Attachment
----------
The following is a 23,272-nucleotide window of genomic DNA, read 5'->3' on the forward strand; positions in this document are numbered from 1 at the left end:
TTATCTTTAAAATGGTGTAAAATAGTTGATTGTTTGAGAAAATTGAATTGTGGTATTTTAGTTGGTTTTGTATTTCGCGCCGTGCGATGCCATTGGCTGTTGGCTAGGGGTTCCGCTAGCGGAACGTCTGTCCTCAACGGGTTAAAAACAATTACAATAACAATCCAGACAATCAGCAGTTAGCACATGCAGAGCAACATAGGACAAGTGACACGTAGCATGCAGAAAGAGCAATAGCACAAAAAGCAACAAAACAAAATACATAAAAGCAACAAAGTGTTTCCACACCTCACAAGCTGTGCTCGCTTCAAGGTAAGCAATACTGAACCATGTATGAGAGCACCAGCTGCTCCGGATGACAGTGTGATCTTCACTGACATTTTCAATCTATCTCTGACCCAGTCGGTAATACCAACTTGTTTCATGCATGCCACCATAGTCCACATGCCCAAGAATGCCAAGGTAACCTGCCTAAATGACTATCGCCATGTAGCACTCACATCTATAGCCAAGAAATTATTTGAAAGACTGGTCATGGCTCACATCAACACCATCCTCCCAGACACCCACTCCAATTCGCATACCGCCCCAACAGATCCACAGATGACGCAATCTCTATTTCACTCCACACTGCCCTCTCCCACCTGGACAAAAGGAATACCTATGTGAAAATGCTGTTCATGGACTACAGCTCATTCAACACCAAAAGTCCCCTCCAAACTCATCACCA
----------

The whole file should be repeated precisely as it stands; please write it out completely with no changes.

The following is a 23,272-nucleotide window of genomic DNA, read 5'->3' on the forward strand; positions in this document are numbered from 1 at the left end:
TTATCTTTAAAATGGTGTAAAATAGTTGATTGTTTGAGAAAATTGAATTGTGGTATTTTAGTTGGTTTTGTATTTCGCGCCGTGCGATGCCATTGGCTGTTGGCTAGGGGTTCCGCTAGCGGAACGTCTGTCCTCAACGGGTTAAAAACAATTACAATAACAATCCAGACAATCAGCAGTTAGCACATGCAGAGCAACATAGGACAAGTGACACGTAGCATGCAGAAAGAGCAATAGCACAAAAAGCAACAAAACAAAATACATAAAAGCAACAAAGTGTTTCCACACCTCACAAGCTGTGCTCGCTTCAAGGTAAGCAATACTGAACCATGTATGAGAGCACCAGCTGCTCCGGATGACAGTGTGATCTTCACTGACATTTTCAATCTATCTCTGACCCAGTCGGTAATACCAACTTGTTTCATGCATGCCACCATAGTCCACATGCCCAAGAATGCCAAGGTAACCTGCCTAAATGACTATCGCCATGTAGCACTCACATCTATAGCCAAGAAATTATTTGAAAGACTGGTCATGGCTCACATCAACACCATCCTCCCAGACACCCACTCCAATTCGCATACCGCCCCAACAGATCCACAGATGACGCAATCTCTATTTCACTCCACACTGCCCTCTCCCACCTGGACAAAAGGAATACCTATGTGAAAATGCTGTTCATGGACTACAGCTCATTCAACACCAAAAGTCCCCTCCAAACTCATCACCA